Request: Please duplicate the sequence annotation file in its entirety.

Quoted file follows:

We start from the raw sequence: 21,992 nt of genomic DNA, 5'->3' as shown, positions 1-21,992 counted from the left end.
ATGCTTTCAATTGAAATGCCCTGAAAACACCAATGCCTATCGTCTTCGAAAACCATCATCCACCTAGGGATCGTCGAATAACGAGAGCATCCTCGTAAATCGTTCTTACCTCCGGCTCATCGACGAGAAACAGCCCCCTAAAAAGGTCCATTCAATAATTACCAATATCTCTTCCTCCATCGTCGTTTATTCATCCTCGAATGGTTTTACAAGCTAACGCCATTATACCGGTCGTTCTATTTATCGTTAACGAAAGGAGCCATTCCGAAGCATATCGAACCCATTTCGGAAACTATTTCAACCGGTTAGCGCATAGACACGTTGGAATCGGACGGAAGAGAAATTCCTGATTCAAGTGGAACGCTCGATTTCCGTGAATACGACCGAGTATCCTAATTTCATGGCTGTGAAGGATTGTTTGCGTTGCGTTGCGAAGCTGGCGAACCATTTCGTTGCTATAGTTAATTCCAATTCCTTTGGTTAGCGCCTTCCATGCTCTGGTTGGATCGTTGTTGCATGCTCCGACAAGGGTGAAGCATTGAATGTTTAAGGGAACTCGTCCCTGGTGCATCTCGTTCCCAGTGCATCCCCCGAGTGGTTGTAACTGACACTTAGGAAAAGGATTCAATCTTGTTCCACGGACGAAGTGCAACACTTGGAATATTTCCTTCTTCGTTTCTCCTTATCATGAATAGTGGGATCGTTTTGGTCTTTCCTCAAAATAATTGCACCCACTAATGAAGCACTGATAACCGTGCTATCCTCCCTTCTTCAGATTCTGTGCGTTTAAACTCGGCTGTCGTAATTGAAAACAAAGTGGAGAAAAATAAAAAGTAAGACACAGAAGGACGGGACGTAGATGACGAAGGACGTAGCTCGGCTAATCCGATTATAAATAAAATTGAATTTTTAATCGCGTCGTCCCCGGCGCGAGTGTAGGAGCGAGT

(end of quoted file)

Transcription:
We start from the raw sequence: 21,992 nt of genomic DNA, 5'->3' as shown, positions 1-21,992 counted from the left end.
ATGCTTTCAATTGAAATGCCCTGAAAACACCAATGCCTATCGTCTTCGAAAACCATCATCCACCTAGGGATCGTCGAATAACGAGAGCATCCTCGTAAATCGTTCTTACCTCCGGCTCATCGACGAGAAACAGCCCCCTAAAAAGGTCCATTCAATAATTACCAATATCTCTTCCTCCATCGTCGTTTATTCATCCTCGAATGGTTTTACAAGCTAACGCCATTATACCGGTCGTTCTATTTATCGTTAACGAAAGGAGCCATTCCGAAGCATATCGAACCCATTTCGGAAACTATTTCAACCGGTTAGCGCATAGACACGTTGGAATCGGACGGAAGAGAAATTCCTGATTCAAGTGGAACGCTCGATTTCCGTGAATACGACCGAGTATCCTAATTTCATGGCTGTGAAGGATTGTTTGCGTTGCGTTGCGAAGCTGGCGAACCATTTCGTTGCTATAGTTAATTCCAATTCCTTTGGTTAGCGCCTTCCATGCTCTGGTTGGATCGTTGTTGCATGCTCCGACAAGGGTGAAGCATTGAATGTTTAAGGGAACTCGTCCCTGGTGCATCTCGTTCCCAGTGCATCCCCCGAGTGGTTGTAACTGACACTTAGGAAAAGGATTCAATCTTGTTCCACGGACGAAGTGCAACACTTGGAATATTTCCTTCTTCGTTTCTCCTTATCATGAATAGTGGGATCGTTTTGGTCTTTCCTCAAAATAATTGCACCCACTAATGAAGCACTGATAACCGTGCTATCCTCCCTTCTTCAGATTCTGTGCGTTTAAACTCGGCTGTCGTAATTGAAAACAAAGTGGAGAAAAATAAAAAGTAAGACACAGAAGGACGGGACGTAGATGACGAAGGACGTAGCTCGGCTAATCCGATTATAAATAAAATTGAATTTTTAATCGCGTCGTCCCCGGCGCGAGTGTAGGAGCGAGT